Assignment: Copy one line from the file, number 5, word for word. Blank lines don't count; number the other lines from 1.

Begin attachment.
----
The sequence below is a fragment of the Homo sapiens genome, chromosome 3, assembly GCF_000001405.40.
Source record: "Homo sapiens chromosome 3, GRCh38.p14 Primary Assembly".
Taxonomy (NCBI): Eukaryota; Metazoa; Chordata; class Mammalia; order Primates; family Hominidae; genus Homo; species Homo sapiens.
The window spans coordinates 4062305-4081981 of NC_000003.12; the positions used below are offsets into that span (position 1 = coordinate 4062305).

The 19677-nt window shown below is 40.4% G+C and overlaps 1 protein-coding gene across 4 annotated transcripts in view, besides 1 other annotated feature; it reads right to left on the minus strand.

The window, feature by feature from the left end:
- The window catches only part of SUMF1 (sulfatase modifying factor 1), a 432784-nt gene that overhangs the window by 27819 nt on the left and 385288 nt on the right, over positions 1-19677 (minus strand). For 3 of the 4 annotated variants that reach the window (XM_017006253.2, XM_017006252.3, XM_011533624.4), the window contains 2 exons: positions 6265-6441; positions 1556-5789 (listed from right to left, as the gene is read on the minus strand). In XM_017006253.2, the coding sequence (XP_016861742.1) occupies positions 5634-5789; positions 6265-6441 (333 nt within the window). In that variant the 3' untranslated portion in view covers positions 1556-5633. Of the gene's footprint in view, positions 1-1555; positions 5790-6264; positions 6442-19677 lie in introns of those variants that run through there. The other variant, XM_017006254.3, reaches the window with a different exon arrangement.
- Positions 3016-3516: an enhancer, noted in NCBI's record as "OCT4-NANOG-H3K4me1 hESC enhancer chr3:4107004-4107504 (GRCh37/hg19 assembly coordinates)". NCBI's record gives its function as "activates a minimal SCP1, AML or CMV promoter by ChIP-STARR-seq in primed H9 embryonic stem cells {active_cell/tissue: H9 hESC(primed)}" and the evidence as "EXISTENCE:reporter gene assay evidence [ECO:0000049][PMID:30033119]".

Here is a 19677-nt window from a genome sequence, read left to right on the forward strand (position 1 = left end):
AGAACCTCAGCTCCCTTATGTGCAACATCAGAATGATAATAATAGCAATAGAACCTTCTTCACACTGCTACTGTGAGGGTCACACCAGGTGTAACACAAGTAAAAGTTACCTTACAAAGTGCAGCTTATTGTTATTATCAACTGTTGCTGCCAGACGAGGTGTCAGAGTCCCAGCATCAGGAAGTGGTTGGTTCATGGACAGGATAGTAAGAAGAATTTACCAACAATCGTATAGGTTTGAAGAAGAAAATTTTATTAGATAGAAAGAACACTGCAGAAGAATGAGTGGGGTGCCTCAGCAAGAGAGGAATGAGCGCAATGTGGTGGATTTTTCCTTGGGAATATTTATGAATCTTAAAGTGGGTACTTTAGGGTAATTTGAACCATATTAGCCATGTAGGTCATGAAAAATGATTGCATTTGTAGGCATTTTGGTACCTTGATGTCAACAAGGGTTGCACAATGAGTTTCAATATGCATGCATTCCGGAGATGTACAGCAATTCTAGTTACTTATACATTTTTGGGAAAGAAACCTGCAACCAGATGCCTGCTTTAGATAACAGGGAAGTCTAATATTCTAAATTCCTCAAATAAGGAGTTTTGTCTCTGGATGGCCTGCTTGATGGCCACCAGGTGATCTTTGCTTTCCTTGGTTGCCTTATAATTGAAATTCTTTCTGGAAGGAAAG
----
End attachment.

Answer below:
The 19677-nt window shown below is 40.4% G+C and overlaps 1 protein-coding gene across 4 annotated transcripts in view, besides 1 other annotated feature; it reads right to left on the minus strand.